The FDA has taken an initial step toward regulating -- and possibly banning -- the use of menthol in cigarettes… Richard Hurt, MD, director of the Mayo Clinic's Nicotine Dependence Center, said the evidence is clear that menthol -- which makes tobacco smoke more palatable -- helps people to start and continue smoking and makes it harder to stop. "So in that respect it really serves no purpose in the cigarette except to do all of those things, and if you were to ask me the question, 'Should we do away with menthol in cigarettes?,' the answer is absolutely Yes," Hurt said in an interview with MedPage Today.

Reach: MedPage Today covers breaking medical stories from the perspective of professional medical personnel. Its website received more than 419,000 unique visitors each month.

Context: Richard Hurt, M.D. is director of Mayo Clinic’s Nicotine Dependence Center and a leading expert on tobacco-related issues. As a former smoker, he once smoked three packs a day. Dr. Hurt had his last cigarette on Nov. 22, 1975.

Public Affairs Contact: Kelley Luckstein

Star Tribune
by Richard A. Lovett

If Ann Ruschy is on the phone, she’s also on the move. “Whenever I’m on the phone, I’m walking,” she said over the phone — while walking…Ruschy is the chief talent officer at the downtown Minneapolis office of Salo, a financial consulting and staffing agency. Ever since being recruited to take part in a Mayo Clinic project in “inactivity research” — which suggests that sitting at a desk all day can be bad for your health, even if you regularly exercise — Salo has embraced what the company calls “a culture of movement.” (This article was originally published in New Scientist on July 4, 2013).

Reach: The Star Tribune Sunday circulation is 518,745 copies and weekday circulation is 300,277. The Star Tribune is the state’s largest newspaper and ranks 16th nationally in circulation.

Additional Coverage: Oman Tribune

Related Coverage:
HealthLeaders Media
Physicians on Treadmills Diagnose with Accuracy, Says Mayo Doc

Fitness World

Context: James Levine, M.D., Ph.D., is a Mayo Clinic endocrinologist who is often sought out by journalists for his expertise. Basing his techniques of non-exercise activity on years of Mayo Clinic research, he offers cost-effective alternatives to office workers, school children and patients for losing weight and staying fit. Author, inventor, physician and research scientist, Dr. Levine has built on Mayo’s top status as a center of endocrinology expertise and has launched a multi-nation mission to fight obesity through practical, common-sense changes in behavior and personal environment.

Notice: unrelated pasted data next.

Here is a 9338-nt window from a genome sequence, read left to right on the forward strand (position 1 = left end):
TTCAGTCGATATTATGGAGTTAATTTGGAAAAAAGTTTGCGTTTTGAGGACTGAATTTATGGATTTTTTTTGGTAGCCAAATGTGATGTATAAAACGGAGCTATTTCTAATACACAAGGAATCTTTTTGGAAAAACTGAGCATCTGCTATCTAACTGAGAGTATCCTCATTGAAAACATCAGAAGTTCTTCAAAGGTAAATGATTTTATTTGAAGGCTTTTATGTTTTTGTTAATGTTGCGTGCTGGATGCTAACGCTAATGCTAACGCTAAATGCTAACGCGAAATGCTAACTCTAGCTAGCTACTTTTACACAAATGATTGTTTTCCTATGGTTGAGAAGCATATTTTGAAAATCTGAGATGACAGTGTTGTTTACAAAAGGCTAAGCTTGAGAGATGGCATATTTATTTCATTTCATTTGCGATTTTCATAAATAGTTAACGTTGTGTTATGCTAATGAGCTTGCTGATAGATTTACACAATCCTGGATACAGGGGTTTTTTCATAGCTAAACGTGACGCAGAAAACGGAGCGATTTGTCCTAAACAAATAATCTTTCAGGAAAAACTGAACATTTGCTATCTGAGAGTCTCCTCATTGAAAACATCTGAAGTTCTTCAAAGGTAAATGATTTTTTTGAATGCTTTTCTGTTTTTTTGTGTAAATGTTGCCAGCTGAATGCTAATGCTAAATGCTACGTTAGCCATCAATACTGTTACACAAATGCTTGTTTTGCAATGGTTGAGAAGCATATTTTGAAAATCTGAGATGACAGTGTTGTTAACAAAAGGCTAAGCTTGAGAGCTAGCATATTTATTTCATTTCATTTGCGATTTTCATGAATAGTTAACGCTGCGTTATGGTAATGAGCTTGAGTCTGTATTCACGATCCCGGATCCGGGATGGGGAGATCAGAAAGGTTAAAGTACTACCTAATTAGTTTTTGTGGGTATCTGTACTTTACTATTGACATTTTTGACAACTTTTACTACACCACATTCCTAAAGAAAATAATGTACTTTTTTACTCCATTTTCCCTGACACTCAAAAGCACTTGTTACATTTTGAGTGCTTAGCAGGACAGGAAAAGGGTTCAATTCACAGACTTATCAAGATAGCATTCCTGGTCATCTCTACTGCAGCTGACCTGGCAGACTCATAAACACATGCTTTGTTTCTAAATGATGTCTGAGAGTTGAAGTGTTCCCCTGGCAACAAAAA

Public Affairs Contact: Bob Nellis

Star Tribune (NY Times)
Heavy smokers get lifesaving advice

The U.S. Preventive Services Task Force on Monday recommended that heavy smokers get an annual CT scan to check for lung cancer, a major change in policy that experts say has the potential to save 20,000 lives a year…Dr. Stephen Cassivi, a Mayo Clinic thoracic surgeon who was involved in the study, said Monday’s announcement marks “the first major federal body to recognize the benefit for patients in terms of saving lives of people with lung cancer.’’ But he noted that a complete cancer screening program involves more than just a CT scan; it also involves choosing the patients who are most at risk and developing “a structured plan when you find something.’’

Reach: The Star Tribune Sunday circulation is 518,745 copies and weekday circulation is 300,277. The Star Tribune is the state’s largest newspaper and ranks 16th nationally in circulation.

Related Coverage: New York Times

Context: The U.S. Preventive Services Task Force, of which Mayo Clinic is a partner, announced a preliminary recommendation this week that people at high risk for lung cancer consider having annual low-dose CT scans. Smoking is the biggest risk factor for developing lung cancer, resulting in 85 percent of the lung cancers in the United States, and high-risk individuals are those 55 to 80 years old with a "30 pack year or greater smoking history." That can translate as someone who has smoked a pack a day for 30 years or someone who smoked two packs a day for 15 years.